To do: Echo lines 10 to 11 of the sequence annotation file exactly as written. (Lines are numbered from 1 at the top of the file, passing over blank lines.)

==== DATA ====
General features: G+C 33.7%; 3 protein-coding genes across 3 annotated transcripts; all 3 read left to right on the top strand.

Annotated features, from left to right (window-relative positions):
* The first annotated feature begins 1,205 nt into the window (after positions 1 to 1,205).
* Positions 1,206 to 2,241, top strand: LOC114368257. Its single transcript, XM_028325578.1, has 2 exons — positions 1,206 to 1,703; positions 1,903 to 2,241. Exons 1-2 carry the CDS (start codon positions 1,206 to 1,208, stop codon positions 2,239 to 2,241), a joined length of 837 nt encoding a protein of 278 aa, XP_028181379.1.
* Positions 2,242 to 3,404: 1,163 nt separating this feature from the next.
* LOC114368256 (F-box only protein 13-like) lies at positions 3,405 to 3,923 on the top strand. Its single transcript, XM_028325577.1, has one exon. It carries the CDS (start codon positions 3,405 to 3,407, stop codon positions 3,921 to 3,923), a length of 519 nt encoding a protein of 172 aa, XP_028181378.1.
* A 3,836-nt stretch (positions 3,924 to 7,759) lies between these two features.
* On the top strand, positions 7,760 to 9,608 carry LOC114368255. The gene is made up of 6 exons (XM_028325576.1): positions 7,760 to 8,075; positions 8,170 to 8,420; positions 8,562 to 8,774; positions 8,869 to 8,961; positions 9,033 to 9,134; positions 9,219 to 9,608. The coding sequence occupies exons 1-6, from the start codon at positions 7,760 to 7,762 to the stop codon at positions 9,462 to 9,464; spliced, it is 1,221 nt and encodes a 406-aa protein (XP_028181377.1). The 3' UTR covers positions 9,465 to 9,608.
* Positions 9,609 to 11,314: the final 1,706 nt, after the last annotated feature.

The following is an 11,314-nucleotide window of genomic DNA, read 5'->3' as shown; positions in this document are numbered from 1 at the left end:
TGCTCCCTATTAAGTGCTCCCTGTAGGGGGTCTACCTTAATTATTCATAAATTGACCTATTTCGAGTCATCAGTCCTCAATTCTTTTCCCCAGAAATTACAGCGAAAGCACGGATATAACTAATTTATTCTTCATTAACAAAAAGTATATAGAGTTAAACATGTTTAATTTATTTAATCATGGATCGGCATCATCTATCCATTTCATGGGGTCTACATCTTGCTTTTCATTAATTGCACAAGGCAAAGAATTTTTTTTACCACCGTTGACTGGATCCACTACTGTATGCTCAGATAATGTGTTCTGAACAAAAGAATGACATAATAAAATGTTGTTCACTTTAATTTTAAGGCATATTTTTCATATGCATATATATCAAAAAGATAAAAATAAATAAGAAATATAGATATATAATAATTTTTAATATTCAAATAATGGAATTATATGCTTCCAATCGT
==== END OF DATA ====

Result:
The following is an 11,314-nucleotide window of genomic DNA, read 5'->3' as shown; positions in this document are numbered from 1 at the left end:
TGCTCCCTATTAAGTGCTCCCTGTAGGGGGTCTACCTTAATTATTCATAAATTGACCTATTTCGAGTCATCAGTCCTCAATTCTTTTCCCCAGAAATTACAGCGAAAGCACGGATATAACTAATTTATTCTTCATTAACAAAAAGTATATAGAGTTAAACATGTTTAATTTATTTAATCATGGATCGGCATCATCTATCCATTTCATGGGGTCTACATCTTGCTTTTCATTAATTGCACAAGGCAAAGAATTTTTTTTACCACCGTTGACTGGATCCACTACTGTATGCTCAGATAATGTGTTCTGAACAAAAGAATGACATAATAAAATGTTGTTCACTTTAATTTTAAGGCATATTTTTCATATGCATATATATCAAAAAGATAAAAATAAATAAGAAATATAGATATATAATAATTTTTAATATTCAAATAATGGAATTATATGCTTCCAATCGT